The Hogarth Press documents nearly filled two stacks.  Most of the 18 shelves contained boxes of documents — from letters to notebooks detailing the book income of the authors they published. Nearly three of the long shelves were filled with large leather-bound ledger books from the press. I wanted to linger and explore by hand but we had to move on.

Hogarth Press Centennial

Our next stop was an exhibition housed at the same location, which is also the Museum of English Rural Life. The Hogarth Press at 100 marks the importance of Leonard and Virginia Woolf’s venture into independent publishing and book selling. It will be on display through Aug. 31.

The exhibition features contemporary artwork responding to a conference call for printed works. It includes original artwork, woodblocks, archival objects and documents from the archives of the Hogarth Press, held in the University of Reading’s Special Collections.

Virginia and Leonard’s travel cases

On the bottom shelf in one glass display case were two special items: nearly matching leather satchels, worn and creased with cracks, that belonged to the Woolfs. Virginia and Leonard carried them during their travels. And attached to Virginia’s was a faded blue tag leftover from a trip to France.

Because of copyright issues, we were not permitted to take photos, so I am longing for a website or a print catalogue that will share the items and art displayed.

Walking to the Museum of Rural English Life, which houses the Hogarth Press archive, as well as the Hogarth Press at 100 exhibition.

Museum of English Rural Life

Virginia Woolf and the Hogarth Press at 100

Whoops! I snapped this photo at the beginning of the exhibition before I saw the sign instructing us not to take photos.

Read Full Post »

When I arrived in Reading, England by train for the 27th Annual International Conference on Virginia Woolf at the University of Reading yesterday, I was too tired to notice The Three Guineas pub right across from the train station. But others did and they clued me in.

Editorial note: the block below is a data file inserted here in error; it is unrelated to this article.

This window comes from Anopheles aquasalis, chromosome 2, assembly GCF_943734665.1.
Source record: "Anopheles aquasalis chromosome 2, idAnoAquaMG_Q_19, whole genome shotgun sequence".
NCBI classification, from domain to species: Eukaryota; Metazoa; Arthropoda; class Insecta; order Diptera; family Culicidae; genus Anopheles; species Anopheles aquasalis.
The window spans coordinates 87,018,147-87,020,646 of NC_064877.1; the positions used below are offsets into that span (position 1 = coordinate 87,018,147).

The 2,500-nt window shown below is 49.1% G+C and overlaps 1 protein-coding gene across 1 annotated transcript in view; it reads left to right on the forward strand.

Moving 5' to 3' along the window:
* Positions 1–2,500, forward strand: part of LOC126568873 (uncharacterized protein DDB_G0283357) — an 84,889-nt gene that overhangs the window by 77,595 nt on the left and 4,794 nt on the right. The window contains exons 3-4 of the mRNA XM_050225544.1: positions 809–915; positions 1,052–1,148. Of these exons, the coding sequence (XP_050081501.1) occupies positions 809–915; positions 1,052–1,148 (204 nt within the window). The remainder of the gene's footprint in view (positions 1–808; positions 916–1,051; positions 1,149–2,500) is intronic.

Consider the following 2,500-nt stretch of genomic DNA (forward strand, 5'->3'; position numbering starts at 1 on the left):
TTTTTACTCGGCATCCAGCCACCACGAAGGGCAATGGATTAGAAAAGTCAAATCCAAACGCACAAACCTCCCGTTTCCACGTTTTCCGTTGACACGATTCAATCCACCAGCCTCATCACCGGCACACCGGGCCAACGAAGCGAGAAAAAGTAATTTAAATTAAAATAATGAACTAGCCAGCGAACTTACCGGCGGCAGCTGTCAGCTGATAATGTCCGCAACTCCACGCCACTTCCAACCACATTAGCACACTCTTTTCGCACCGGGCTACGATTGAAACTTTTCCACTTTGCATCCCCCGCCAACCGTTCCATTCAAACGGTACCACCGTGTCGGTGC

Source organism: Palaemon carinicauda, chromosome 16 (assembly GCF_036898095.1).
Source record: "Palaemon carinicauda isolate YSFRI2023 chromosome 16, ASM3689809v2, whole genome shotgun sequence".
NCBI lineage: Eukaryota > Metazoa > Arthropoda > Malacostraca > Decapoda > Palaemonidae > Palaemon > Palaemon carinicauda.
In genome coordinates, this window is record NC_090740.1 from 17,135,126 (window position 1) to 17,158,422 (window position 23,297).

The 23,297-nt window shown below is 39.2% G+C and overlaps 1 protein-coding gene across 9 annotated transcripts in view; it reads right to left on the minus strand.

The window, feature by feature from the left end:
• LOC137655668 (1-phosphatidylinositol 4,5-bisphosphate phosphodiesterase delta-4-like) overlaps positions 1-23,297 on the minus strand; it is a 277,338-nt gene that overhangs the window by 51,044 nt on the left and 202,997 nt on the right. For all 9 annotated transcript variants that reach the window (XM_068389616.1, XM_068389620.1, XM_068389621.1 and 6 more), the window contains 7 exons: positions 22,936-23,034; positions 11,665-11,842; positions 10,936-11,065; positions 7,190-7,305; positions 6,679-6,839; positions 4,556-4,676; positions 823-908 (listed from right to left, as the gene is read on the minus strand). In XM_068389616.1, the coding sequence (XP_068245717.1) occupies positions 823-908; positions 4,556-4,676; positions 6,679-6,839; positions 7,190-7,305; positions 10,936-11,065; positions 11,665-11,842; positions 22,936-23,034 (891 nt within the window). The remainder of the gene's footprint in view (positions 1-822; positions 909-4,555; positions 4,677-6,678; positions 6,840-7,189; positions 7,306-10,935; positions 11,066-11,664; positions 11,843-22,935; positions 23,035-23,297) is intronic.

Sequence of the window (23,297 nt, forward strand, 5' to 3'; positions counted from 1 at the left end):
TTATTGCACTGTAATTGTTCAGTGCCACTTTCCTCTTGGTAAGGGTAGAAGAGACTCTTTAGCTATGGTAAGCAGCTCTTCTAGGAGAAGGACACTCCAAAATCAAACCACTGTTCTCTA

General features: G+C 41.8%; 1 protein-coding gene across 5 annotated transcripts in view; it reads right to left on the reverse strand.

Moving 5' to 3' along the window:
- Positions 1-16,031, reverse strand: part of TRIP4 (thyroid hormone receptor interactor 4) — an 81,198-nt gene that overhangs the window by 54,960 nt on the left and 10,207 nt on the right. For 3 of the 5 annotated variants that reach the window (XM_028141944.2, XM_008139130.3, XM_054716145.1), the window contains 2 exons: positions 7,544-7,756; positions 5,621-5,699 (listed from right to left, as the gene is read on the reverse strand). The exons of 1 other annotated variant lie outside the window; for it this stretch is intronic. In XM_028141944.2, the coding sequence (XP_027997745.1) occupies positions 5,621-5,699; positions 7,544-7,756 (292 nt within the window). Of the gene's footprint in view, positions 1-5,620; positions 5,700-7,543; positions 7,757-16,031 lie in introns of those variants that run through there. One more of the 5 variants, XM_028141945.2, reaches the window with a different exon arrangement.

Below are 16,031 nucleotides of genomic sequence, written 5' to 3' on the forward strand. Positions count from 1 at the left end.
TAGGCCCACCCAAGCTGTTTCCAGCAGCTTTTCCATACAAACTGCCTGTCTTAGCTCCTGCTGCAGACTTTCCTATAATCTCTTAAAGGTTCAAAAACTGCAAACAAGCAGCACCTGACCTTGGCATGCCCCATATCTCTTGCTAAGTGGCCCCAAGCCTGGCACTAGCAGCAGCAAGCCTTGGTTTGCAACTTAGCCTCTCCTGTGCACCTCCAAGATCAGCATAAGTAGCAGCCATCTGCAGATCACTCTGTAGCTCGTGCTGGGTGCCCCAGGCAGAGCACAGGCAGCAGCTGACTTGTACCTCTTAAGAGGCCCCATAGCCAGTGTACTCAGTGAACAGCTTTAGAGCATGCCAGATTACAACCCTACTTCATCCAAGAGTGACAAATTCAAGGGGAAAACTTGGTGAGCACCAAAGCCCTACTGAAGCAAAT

So when I went out to explore a bit last evening, that’s where I landed, thanks to conference keynoter Ted Bishop and Elizabeth Willson Gordon, who graciously invited me to tag along with them. Bishop, of the University of Alberta, Canada, will talk about Virginia Woolf’s inks, and Willson Gordon, of The King’s University of Edmonton, Canada, is part of a roundtable on the Modernist Archives Publishing Project. Her colleagues on the project are Claire Battershill, Simon Fraser University; Alice Staveley, Stanford University; Helen Southworth, University of Oregon; Michael Widner, Stanford University; Nicola Wilson, University of Reading.

As it turns out, the Reading pub’s name is not connected to Virginia but to a railway prize. Oh, well. I enjoyed the food, my London Pride brew, the cozy setting on a chill, rainy night, and the company anyway.

Read Full Post »

Andrea Barrett is one of my favorite contemporary writers. Her science-infused stories are extraordinary, but until recently I hadn’t read her early work from before the 1996 National Book Award winning Ship Fever.

Recently I came across Barrett’s 2015 essay in the literary journal Agni, “The Years and The Years.” Barrett starts by noting that while The Years isn’t considered one of Woolf’s finest novels, for her it “made possible the first I would publish.” I was thrilled to find this connection between Woolf and Barrett.

Crafting her first novel in the mid-eighties Barrett had her themes, her time and place. To fill them she had characters and relationships spanning three decades. But after writing hundreds of pages and discarding most of it, she couldn’t find a satisfactory way to shape the material. Then she read The Years. She describes the opening scene as an overture—“technically brilliant, profoundly moving”— in the way it introduced the characters and their lives with “ripples that reinforce each other as they intersect  …. Everything, it turns out, changes everything. Everything repeats and reverberates.”

Barrett went to Woolf’s diary, to where she sets out her ideas for The Years: “I want to give the whole of the present society …. with the most powerful and agile leaps, like a chamois, across precipices from 1880 to here and now.”

The structural elements of The Years became a framework from which Barrett was able to give shape to her story. She discovered that, like Woolf, she could skip over portions of time, “shining a beam on one moment and then, years later, on another, suggesting swiftly by thought and conversation what had happened in the space between.”

The result was Lucid Stars, published in 1988. Each of four sections is broken down into dated chapters, and each part’s block of years has a different central character with her own voice. Each section stands apart from the whole while at the same time knitting it together. Like The Years.

Woolf continued to influence Barrett. She tells how Orlando, Jacob’s Room, Mrs. Dalloway, To the Lighthouse, and The Waves all showed her the intricacies of writing about biography, history, politics, and war in fiction. Barrett did all of this, in her own voice and style, in the stories and novels that followed Lucid Stars.

 

 

 

 

 

 

Read Full Post »

Whether we celebrate it June 20 or June 13, may we all think of Clarissa and Virginia in London today, as we arrange some flowers of our own, read some Woolf, and take a walk. 

Read Full Post »

Older Posts »

%d bloggers like this: